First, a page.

The Fable Of Government Lawyers
Legend has it that the federal and provincial governments have an army of lawyers at their disposal, working respectively in the Offices of the Attorney-General and Advocate-General. One could be forgiven for not knowing this, as the government (both federal and provincial) has a proclivity for hiring private counsel to represent it before courts in Pakistan as well as before international tribunals. This was noted by the Honourable Justice Qazi Faez Isa of the Supreme Court earlier this month in his judgment in Rasheed Ahmad v. Federation of Pakistan, which has become the subject of much debate among the legal fraternity. The judgment in Rasheed Ahmed’s case deals with the appointment of the appellant as Chairman of Pakistan Electronic Media Regulatory Authority (PEMRA), but as is the norm with the evolution of legal principles, the facts of the case pale into insignificance in the face of the law laid down by the judgment. Justice Qazi Faez Isa noticed that in the High Court proceedings below, the Government of Pakistan was represented by “a senior private counsel, who must have been paid handsomely,” instead of a lawyer from the Office of the Attorney-General, which is bound under the Constitution to represent the federal government. Justice Isa uses this fact as the “hook” upon which he goes on to elaborate upon an issue that has hitherto been swept under the rug: the gross dereliction of duty on the part of the Offices of the Attorney-General and Advocate-General.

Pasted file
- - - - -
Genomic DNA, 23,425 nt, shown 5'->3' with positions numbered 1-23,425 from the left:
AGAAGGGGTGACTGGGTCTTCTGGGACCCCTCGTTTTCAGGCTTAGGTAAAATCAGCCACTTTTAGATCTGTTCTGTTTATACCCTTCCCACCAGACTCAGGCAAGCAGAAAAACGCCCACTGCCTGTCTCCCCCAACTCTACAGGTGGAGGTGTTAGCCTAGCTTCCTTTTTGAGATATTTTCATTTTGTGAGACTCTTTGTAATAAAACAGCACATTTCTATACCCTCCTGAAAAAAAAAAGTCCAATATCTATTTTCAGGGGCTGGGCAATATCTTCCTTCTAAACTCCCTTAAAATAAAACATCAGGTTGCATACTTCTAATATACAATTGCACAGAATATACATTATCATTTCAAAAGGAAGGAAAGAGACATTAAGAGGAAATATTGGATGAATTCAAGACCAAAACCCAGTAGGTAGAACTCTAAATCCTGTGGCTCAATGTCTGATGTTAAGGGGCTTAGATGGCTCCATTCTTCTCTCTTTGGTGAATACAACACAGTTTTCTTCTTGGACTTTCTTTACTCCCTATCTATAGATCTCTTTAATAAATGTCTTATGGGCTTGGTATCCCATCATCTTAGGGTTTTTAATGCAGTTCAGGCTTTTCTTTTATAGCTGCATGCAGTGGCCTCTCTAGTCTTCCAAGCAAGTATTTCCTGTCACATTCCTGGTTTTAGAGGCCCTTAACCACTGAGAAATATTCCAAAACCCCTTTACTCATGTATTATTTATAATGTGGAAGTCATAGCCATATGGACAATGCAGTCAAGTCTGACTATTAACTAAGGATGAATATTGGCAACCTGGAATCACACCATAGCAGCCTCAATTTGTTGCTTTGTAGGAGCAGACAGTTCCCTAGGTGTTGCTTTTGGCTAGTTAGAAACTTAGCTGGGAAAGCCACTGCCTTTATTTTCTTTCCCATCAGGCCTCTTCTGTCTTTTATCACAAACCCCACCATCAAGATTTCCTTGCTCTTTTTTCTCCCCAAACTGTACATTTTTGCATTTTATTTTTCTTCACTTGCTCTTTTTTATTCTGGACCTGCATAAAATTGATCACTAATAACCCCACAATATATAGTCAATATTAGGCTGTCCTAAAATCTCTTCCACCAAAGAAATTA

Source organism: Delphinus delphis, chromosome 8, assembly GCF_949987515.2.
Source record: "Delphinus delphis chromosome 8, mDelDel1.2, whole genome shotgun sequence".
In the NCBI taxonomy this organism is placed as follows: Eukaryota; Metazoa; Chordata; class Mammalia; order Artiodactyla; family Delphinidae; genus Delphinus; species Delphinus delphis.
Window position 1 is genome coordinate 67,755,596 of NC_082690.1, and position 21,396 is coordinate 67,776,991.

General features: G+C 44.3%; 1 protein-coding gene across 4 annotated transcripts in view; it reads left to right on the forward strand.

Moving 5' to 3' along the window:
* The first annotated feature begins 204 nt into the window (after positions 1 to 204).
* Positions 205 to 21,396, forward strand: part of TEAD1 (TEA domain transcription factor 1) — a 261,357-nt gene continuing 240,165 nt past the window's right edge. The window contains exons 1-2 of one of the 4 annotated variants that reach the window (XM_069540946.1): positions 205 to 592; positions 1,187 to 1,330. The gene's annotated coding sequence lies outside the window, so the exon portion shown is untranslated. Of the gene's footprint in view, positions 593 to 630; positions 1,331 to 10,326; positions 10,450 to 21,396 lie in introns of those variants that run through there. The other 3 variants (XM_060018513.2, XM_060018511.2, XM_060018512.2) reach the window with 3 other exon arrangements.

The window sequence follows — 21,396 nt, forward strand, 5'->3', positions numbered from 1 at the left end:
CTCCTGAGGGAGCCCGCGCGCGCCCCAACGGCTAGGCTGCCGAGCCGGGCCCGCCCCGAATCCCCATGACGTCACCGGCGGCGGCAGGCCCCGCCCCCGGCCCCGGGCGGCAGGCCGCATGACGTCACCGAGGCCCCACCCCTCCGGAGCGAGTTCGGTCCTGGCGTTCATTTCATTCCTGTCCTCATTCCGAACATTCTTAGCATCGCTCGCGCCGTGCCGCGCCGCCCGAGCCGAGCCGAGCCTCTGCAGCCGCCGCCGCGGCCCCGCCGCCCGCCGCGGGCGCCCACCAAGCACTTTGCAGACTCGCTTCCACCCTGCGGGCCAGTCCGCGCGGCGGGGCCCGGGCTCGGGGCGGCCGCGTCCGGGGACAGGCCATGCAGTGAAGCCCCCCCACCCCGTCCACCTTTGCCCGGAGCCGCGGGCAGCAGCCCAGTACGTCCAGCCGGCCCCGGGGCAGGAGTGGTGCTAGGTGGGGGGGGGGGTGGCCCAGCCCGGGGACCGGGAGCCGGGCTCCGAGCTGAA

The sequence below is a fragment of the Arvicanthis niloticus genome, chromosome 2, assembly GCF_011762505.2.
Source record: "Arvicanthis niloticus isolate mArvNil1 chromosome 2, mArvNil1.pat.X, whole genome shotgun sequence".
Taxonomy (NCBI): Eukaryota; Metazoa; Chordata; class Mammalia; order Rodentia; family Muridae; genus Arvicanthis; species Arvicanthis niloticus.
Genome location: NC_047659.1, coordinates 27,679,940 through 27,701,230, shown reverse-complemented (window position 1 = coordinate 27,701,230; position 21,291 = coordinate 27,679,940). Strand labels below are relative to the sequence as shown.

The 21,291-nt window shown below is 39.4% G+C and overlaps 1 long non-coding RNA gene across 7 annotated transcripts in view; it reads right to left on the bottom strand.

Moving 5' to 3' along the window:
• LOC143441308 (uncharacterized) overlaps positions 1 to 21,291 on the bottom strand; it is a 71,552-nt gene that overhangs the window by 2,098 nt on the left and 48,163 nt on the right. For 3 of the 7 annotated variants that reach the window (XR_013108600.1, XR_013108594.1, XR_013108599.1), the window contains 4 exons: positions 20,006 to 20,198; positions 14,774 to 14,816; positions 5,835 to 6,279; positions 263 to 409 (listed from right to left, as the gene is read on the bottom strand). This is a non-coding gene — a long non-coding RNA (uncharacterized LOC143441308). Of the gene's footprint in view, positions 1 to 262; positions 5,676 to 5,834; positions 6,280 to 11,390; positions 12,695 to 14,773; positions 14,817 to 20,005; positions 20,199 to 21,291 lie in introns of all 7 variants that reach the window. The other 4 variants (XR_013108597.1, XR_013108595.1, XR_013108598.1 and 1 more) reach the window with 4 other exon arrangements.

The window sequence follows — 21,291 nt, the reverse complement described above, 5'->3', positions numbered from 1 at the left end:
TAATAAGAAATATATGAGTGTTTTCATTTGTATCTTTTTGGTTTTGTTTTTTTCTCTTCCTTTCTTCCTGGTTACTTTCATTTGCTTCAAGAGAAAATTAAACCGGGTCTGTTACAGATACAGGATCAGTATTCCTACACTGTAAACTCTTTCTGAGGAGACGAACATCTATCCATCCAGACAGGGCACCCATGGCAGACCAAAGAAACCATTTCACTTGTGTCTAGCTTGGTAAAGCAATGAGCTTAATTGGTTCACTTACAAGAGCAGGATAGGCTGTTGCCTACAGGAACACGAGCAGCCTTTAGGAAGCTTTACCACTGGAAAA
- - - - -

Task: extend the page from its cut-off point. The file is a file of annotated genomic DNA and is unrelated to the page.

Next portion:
It is often contended that the law officers of the federal and provincial governments are under-qualified and ill-equipped to deal with issues relating to the interpretation of the Constitution, but Justice Isa rightly points out, “then the question would arise why have incompetent persons been appointed. In such a scenario the public suffers twice, firstly, they have to pay for incompetent law officers, and secondly, they have to pay again for the services of competent counsel the government engages.” Unfortunately, by merely spending a day in any of the High Courts or the Supreme Court of Pakistan, it becomes readily apparent that the practice of appointing private counsel by the federal and provincial governments is rampant and unchecked. The internationally-hailed jurisprudence of the “Chaudhry Court” under former Chief Justice of Pakistan, Justice Iftikhar Muhammad Chaudhry has also laid bare government corruption, ineptitude, indolence and indifference on a massive scale. Thus, millions of rupees are being spent on both law officers as well as private counsel to guard the democratically elected government from purported overreaching by an unelected judiciary into their domain. These funds are in fact used to provide justifications for laws, policies and executive actions that are at best legally tenuous and morally ambiguous; and at worst completely illegal and at odds with all accepted norms of morality. Justice Isa, therefore, has made it incumbent upon the Attorney-General and Advocate-General, in cases where the government chooses to engage foreign counsel, to henceforth “certify that he and the law officers do not have the requisite expertise in the field and that the engagement of a private counsel who is competent and experienced is required.”